To understand brain disorders, consider astrocytes

This happens slowly. “We spent a lot of time, probably in the first few years, just doing general immunology and astrocyte culture,” Caldwell recalls. One challenge was to make sure the medium contained few proteins to begin with — those proteins would interfere with their measurements. Scientists also need to make sure that culturing astrocytes in a petri dish won’t change their behavior from how they already function in the brain.

After they determined that the cultured cells functioned normally and maintained the ability to direct neuronal growth, the scientists looked at the proteins they make and the genes they express. presently. They then compared them with normal cells. Across all three models of the disorder, they found 88 proteins and about 11 genes, upregulated – meaning their number or expression increased.

Both Caldwell and Allen were surprised that the two were often out of tune. While one might think that an increase in the expression of a gene would correlate with an increase in the protein associated with it, this is not exactly the case. In all three disorders, there was not much overlap between the overexpressed genes and the most overproduced proteins. “I think it really highlights, especially for different disorders, that you have to really look at the protein, rather than just focusing on gene expression,” says Allen.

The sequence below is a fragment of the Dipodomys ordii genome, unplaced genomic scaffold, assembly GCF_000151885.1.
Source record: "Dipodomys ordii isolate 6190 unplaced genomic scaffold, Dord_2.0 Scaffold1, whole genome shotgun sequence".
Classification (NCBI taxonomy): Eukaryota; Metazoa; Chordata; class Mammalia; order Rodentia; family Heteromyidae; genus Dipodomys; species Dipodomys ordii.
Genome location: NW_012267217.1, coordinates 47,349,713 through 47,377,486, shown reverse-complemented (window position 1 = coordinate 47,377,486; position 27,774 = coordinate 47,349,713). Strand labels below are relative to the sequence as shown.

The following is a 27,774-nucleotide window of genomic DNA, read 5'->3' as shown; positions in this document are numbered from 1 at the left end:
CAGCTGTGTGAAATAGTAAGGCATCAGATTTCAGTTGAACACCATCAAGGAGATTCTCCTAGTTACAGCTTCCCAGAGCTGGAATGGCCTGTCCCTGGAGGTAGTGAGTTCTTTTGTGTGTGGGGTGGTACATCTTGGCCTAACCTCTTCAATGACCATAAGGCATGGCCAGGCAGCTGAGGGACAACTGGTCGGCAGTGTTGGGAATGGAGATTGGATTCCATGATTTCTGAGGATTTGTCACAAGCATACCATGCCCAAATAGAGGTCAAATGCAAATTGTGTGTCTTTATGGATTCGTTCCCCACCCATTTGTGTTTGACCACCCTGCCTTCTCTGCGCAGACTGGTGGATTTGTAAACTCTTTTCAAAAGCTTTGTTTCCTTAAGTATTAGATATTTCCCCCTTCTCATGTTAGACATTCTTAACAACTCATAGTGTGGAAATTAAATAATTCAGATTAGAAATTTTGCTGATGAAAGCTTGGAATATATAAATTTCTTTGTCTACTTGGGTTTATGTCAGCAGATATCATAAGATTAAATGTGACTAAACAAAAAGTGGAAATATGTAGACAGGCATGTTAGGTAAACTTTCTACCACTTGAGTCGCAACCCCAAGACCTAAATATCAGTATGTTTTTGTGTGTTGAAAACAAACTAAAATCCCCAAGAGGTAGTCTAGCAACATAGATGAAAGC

Baldwin, who was not involved in the study, concurs – noting that this lack of overlap is a “striking” result. “What sequencing can’t capture, that proteomics can, is all the regulation that happens when proteins are produced,” she said. Sequencing tells you which gene copies are available, she adds, but “doesn’t necessarily tell you which copies are being turned into proteins or at what rate they are being turned into proteins.”

Allen’s group focused on a few specific proteins that spiked across all three models of the disorder. One called Igfbp2, inhibits the gene pathway for insulin-like growth factor (IGF)—a hormone that normally aids brain development. “The idea is that too much of this inhibitor is produced by astrocytes,” says Allen. So the lab tried to stop it. They gave living mice with Rett syndrome an antibody that blocks Igfbp2, and they found that their nerve cells developed more normally.

Another protein that was overproduced in all three animal models is called Bmp6. It is thought to regulate astrocyte maturation. Again, the team examined what happened when they reduced the protein. They first placed mouse neurons in a dish, then added proteins secreted by astrocytes from mice with Fragile X. The neurons couldn’t develop many dendrites. terrible. But when the scientists tried it again, this time with exudate from Fragile X astrocytes treated with a Bmp6 inhibitor, those tentacles had grown. Knocking out Bmp6 protein production seems to lead to more normal neuronal development.

And as it turns out, the two proteins can be connected — increasing Bmp6 can also induce Igfbp2, Allen said, “and that leads to some of these deficiencies.”

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